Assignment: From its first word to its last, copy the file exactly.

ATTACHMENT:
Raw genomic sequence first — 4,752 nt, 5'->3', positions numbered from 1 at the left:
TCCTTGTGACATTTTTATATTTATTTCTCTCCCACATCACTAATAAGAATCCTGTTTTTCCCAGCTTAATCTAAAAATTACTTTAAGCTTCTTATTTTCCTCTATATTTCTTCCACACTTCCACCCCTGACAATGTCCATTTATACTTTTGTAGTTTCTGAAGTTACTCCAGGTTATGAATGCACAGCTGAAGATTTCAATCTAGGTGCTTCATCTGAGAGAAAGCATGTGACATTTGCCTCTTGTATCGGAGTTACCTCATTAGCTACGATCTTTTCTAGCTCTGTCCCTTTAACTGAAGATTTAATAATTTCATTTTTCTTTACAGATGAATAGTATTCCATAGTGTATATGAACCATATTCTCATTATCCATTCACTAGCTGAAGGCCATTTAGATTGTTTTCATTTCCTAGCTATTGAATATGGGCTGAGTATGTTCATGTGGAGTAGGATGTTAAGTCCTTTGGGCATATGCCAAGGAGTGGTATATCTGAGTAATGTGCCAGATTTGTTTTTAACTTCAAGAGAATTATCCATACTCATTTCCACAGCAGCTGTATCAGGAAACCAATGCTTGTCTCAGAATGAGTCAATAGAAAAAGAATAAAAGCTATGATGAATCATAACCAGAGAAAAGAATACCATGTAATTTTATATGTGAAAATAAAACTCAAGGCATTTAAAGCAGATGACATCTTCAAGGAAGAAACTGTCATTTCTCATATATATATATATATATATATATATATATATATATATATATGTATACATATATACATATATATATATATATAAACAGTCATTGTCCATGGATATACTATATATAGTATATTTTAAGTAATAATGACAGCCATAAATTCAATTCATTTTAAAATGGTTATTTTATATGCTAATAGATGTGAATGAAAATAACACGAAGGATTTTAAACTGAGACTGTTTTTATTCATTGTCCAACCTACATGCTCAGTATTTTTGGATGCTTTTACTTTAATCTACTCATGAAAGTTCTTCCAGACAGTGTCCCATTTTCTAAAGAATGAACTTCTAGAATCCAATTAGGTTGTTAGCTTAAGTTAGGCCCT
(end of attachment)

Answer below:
Raw genomic sequence first — 4,752 nt, 5'->3', positions numbered from 1 at the left:
TCCTTGTGACATTTTTATATTTATTTCTCTCCCACATCACTAATAAGAATCCTGTTTTTCCCAGCTTAATCTAAAAATTACTTTAAGCTTCTTATTTTCCTCTATATTTCTTCCACACTTCCACCCCTGACAATGTCCATTTATACTTTTGTAGTTTCTGAAGTTACTCCAGGTTATGAATGCACAGCTGAAGATTTCAATCTAGGTGCTTCATCTGAGAGAAAGCATGTGACATTTGCCTCTTGTATCGGAGTTACCTCATTAGCTACGATCTTTTCTAGCTCTGTCCCTTTAACTGAAGATTTAATAATTTCATTTTTCTTTACAGATGAATAGTATTCCATAGTGTATATGAACCATATTCTCATTATCCATTCACTAGCTGAAGGCCATTTAGATTGTTTTCATTTCCTAGCTATTGAATATGGGCTGAGTATGTTCATGTGGAGTAGGATGTTAAGTCCTTTGGGCATATGCCAAGGAGTGGTATATCTGAGTAATGTGCCAGATTTGTTTTTAACTTCAAGAGAATTATCCATACTCATTTCCACAGCAGCTGTATCAGGAAACCAATGCTTGTCTCAGAATGAGTCAATAGAAAAAGAATAAAAGCTATGATGAATCATAACCAGAGAAAAGAATACCATGTAATTTTATATGTGAAAATAAAACTCAAGGCATTTAAAGCAGATGACATCTTCAAGGAAGAAACTGTCATTTCTCATATATATATATATATATATATATATATATATATATATATATGTATACATATATACATATATATATATATATAAACAGTCATTGTCCATGGATATACTATATATAGTATATTTTAAGTAATAATGACAGCCATAAATTCAATTCATTTTAAAATGGTTATTTTATATGCTAATAGATGTGAATGAAAATAACACGAAGGATTTTAAACTGAGACTGTTTTTATTCATTGTCCAACCTACATGCTCAGTATTTTTGGATGCTTTTACTTTAATCTACTCATGAAAGTTCTTCCAGACAGTGTCCCATTTTCTAAAGAATGAACTTCTAGAATCCAATTAGGTTGTTAGCTTAAGTTAGGCCCT